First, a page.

Monday, 1 February 2010

Why I still despise Tony Blair

Last Friday appearance by Tony Blair at the Chilcot Enquiry reminded us all what a slick operator Blair is. I nearly put "questioning by" but "appearance" is more appropriate to what happened if not the defining characteristic of Tony Blair.
We could forgive hubris, we could forgive dazzling displays of wit and panache at Prime Minister's Question Time if the substance of Blair's Premiership was not so disastrous. I'm not saying he achieved nothing worthwhile and three terms of election must indicate some success but there are two things I cannot forgive him. The war on Iraq is one - not because it was illegal, not just because lies or exaggerations were made to justify it, not even because it was so botched in its execution but because it was the direct choice of two men - one riding the coat tails of the other. Blair might have imagined himself to be steering Bush by yanking on his coat tails but when you look at all the important steers that should have been made and weren't, then its clear Blair was caught up in a Nantucket sleighride and he carried all of us along with him. Blair failed, for example, to get the Americans to plan for the aftermath of invasion. The Americans probably couldn't even conceive that they were about to visit the cradle of civilization so little wonder they failed to stop the looting of a museum containing such precious artifacts. More importantly, Bush should have been steered away from war with Iraq altogether and made to focus on repairing relations with the country who due to successive failures of engagement by the West, has drifted into an entirely more dangerous prominence in the fraught Middle East - Iran. No doubt the allies thought that once Iraq was under their control they would have a platform for dealing with Iran and as we know, they never fully had command even of Iraq. Watching Blair justify attacking Iraq on the grounds that Saddam Hussein,even without Weapons of Mass Destruction, was a danger as a sponsor of international terrorism reminds us of how he got his way - it was smooth and plausible but it is what was not said at the time or on Friday that should have given the lie to Blair's dragging us with him in Bush's wake.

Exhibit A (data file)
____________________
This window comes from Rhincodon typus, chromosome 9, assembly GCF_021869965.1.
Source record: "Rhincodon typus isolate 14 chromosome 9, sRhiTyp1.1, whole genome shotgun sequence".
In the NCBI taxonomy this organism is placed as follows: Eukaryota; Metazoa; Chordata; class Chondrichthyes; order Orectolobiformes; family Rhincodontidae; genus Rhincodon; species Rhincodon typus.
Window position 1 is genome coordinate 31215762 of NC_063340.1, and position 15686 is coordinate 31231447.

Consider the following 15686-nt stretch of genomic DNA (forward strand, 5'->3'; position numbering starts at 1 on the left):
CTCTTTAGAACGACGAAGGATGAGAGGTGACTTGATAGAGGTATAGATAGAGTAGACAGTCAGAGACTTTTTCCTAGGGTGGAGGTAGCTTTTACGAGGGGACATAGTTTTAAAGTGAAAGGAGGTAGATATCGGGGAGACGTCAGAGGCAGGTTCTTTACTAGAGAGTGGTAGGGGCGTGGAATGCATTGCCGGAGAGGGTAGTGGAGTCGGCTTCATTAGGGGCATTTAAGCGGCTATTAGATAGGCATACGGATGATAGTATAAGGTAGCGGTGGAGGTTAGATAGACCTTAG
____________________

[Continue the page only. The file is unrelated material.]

My second and biggest objection to Blair is that he destroyed even more thoroughly than Thatcher, the role of Parliament and true democracy. Ironic when you listen to the amount of bleating about restoring democracy that was made by America in this and every other war they have been involved with. Sure, during a war, some decisions have to be made in the secrecy of or with the swiftness afforded by Cabinet without the benefit of Parliamentary debate and sometimes, Presidential style, decisions must be made on the instant by the Prime Minister but in the same way terrorism has been used and abused to reduce our civil rights, so Blair grasped the reigns of power ever closer to himself. That is his biggest crime.
The war was illegal in terms of UN resolutions but so was the dealing with the Serbs and their genocide in Kosovo so I would not dispute that sometimes you cannot wait for everyone to agree before acting to stop evil. Tony Blair argues that enough was achieved in Iraq and enough potential bad averted that his decision to go to war was justified. The Iraqui civilian deaths, the British and American military deaths, the looting and mayhem, the insurgencies and regional instability are all a price worth having paid to depose a dictator (of our making), make sure there were no WMD's and prevent state sponsored terrorism. Personally, and this is only reading between the lines and trying to weigh the mass of information that has washed around the subject, I don't think Saddam Hussein was still much of a threat, his worst had been done and he was in that overblown phase of dictatorships where there are enough internal threats including the loose cannons in one's own family to have kept Saddam busy. He certainly had nothing to do with 9 11 as we should have helped Bush to see.

We have an election coming up and I would be happier if I could be sure that any particular party would restore the power of true debate (that is debate with some power attached) and democracy to the House of Commons - even if it was Conservatives. However, I hear that in my neighbouring constituency of Skipton, the Conservatives are replacing a disgraced (expenses scandal) MP who is at least a local resident with a helicopter candidate - a crony of David Cameron so I guess its going to be same old same old from the Conservatives.
The words Devil and Deep Blue Sea come to mind.